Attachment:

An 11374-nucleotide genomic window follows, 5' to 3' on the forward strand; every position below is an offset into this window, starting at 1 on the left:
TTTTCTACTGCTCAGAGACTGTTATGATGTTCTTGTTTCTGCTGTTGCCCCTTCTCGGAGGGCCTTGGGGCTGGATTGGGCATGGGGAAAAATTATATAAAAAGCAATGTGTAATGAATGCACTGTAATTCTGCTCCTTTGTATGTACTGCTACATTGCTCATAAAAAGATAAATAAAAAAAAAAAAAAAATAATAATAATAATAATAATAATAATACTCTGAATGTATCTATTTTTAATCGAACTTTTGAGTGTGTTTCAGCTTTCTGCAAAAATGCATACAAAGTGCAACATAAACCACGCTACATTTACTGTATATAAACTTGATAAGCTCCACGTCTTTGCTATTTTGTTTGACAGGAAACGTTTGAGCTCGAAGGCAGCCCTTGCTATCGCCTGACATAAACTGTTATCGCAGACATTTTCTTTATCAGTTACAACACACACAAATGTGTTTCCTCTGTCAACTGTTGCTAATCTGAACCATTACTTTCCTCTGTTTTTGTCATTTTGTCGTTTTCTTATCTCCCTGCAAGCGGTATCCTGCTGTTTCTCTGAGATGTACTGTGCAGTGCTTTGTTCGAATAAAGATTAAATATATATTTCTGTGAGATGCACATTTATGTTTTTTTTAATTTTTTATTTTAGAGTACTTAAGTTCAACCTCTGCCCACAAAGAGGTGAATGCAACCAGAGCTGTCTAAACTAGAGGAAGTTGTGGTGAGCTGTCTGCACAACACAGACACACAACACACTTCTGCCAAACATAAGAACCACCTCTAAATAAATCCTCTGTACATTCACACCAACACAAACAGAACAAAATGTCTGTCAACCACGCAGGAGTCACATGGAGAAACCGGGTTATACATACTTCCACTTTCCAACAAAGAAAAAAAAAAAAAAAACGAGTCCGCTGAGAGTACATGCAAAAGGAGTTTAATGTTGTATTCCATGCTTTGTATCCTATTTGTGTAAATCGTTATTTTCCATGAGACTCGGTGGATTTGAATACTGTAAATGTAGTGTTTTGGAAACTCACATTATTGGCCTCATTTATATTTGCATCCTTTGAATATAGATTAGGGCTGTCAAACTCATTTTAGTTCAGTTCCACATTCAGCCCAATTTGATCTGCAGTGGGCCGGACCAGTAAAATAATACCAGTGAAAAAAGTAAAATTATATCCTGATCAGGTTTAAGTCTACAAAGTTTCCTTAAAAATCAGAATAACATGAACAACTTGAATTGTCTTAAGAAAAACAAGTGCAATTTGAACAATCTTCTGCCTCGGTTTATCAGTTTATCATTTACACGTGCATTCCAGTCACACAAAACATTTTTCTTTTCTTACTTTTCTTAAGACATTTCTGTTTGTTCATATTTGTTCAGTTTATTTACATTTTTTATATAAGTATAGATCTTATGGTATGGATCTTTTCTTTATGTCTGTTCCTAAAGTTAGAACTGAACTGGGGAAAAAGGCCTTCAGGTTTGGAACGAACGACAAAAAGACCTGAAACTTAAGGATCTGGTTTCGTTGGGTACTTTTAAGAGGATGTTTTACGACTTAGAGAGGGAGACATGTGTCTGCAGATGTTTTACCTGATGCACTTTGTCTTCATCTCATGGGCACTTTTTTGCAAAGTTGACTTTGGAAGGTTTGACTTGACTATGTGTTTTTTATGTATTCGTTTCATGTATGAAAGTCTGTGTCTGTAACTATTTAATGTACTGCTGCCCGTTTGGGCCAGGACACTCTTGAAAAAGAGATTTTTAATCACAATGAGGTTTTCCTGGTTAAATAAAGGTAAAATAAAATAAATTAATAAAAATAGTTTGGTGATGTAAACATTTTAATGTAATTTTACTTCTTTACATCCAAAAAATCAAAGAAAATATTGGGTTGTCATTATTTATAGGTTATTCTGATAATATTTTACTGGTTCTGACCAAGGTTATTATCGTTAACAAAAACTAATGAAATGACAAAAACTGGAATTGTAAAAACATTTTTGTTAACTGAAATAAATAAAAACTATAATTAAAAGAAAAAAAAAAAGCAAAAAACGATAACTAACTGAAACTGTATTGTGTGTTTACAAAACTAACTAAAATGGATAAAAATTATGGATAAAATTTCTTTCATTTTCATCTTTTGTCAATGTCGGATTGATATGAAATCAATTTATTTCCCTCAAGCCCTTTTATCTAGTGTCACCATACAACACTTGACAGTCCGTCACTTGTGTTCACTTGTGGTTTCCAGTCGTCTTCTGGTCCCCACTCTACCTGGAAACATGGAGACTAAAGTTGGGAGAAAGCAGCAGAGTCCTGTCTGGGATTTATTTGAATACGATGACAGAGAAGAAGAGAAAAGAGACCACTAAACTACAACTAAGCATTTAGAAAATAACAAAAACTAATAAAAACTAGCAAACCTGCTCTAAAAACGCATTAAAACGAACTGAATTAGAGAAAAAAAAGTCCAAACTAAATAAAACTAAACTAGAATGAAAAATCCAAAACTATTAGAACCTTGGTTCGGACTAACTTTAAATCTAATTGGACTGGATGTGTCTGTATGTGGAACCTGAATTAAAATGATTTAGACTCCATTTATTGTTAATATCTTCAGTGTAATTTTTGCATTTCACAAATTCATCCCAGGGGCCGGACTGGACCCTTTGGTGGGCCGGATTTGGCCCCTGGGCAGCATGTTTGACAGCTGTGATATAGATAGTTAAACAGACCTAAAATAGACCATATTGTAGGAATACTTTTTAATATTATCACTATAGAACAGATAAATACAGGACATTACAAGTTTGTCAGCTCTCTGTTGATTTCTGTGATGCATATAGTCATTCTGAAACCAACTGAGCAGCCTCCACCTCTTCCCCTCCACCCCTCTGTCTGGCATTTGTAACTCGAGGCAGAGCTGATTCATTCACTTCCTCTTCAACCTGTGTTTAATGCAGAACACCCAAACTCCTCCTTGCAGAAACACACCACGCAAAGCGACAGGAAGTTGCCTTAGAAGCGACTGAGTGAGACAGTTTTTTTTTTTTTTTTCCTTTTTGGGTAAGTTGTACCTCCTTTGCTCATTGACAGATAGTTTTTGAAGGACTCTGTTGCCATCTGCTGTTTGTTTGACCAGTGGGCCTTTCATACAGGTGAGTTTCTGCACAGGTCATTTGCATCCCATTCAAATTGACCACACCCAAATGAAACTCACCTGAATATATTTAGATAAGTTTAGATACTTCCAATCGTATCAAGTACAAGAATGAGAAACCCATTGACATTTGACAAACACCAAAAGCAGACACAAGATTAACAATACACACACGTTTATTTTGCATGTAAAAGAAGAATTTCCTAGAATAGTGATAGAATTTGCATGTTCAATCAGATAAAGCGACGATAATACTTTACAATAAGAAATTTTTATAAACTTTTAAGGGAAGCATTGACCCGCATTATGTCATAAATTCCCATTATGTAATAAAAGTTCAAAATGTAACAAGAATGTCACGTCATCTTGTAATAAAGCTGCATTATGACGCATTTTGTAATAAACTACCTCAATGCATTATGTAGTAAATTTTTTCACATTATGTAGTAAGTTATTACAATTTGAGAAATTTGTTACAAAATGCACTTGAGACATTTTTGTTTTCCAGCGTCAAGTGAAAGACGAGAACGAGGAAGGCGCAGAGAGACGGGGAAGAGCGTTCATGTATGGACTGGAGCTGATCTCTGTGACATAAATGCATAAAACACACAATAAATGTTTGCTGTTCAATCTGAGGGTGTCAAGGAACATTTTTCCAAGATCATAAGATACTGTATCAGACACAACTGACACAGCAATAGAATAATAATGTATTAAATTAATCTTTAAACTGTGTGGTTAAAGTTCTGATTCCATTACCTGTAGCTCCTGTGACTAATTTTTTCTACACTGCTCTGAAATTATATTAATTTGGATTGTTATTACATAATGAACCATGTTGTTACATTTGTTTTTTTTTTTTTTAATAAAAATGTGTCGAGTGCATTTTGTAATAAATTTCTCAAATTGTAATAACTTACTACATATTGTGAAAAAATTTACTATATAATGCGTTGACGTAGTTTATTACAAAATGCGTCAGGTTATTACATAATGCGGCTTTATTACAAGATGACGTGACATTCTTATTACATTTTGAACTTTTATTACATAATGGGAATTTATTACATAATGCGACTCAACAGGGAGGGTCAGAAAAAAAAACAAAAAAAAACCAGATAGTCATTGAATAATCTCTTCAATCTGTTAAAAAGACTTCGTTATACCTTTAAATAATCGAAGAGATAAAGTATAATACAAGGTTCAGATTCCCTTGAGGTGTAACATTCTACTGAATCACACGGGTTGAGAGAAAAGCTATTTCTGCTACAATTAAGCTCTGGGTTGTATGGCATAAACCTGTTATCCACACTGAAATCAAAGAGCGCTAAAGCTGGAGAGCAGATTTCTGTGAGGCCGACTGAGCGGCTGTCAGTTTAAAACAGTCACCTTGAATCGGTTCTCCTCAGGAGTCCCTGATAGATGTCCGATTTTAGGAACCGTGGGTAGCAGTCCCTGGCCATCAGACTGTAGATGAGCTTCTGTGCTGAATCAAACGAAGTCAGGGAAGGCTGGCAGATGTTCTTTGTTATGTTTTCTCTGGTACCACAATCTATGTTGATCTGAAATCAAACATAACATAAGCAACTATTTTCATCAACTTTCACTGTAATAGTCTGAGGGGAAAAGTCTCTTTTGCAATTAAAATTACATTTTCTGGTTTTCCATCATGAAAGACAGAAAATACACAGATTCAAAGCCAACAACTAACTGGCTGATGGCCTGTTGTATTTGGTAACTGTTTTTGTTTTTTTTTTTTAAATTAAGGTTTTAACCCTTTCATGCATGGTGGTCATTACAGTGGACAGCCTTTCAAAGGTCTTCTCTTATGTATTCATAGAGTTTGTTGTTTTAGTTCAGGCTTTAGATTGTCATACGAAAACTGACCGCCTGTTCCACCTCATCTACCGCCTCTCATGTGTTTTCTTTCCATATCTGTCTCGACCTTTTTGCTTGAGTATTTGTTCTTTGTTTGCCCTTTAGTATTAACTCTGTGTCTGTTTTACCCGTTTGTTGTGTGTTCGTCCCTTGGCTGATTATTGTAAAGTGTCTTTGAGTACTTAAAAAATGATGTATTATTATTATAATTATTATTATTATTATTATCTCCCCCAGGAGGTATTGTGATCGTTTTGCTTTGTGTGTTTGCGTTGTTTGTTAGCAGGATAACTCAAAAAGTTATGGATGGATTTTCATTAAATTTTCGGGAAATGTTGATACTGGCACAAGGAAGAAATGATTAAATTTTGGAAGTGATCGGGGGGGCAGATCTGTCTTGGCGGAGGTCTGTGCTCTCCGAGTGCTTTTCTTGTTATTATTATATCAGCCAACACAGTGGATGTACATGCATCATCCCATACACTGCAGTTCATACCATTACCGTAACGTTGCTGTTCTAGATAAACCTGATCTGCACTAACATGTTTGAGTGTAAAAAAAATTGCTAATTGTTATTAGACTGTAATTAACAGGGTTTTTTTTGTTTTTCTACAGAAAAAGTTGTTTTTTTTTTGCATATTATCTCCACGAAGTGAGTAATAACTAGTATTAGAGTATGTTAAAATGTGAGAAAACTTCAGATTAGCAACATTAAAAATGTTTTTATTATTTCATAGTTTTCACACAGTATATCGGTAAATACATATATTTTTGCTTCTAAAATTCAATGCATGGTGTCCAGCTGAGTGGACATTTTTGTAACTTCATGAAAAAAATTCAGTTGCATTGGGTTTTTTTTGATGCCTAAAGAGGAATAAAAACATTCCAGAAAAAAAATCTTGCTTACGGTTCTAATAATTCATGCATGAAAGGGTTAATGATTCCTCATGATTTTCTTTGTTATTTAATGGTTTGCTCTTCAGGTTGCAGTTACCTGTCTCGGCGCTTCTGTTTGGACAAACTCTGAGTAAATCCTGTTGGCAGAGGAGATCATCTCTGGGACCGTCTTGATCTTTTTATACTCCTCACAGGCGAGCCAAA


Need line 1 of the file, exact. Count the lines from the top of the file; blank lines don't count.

An 11374-nucleotide genomic window follows, 5' to 3' on the forward strand; every position below is an offset into this window, starting at 1 on the left: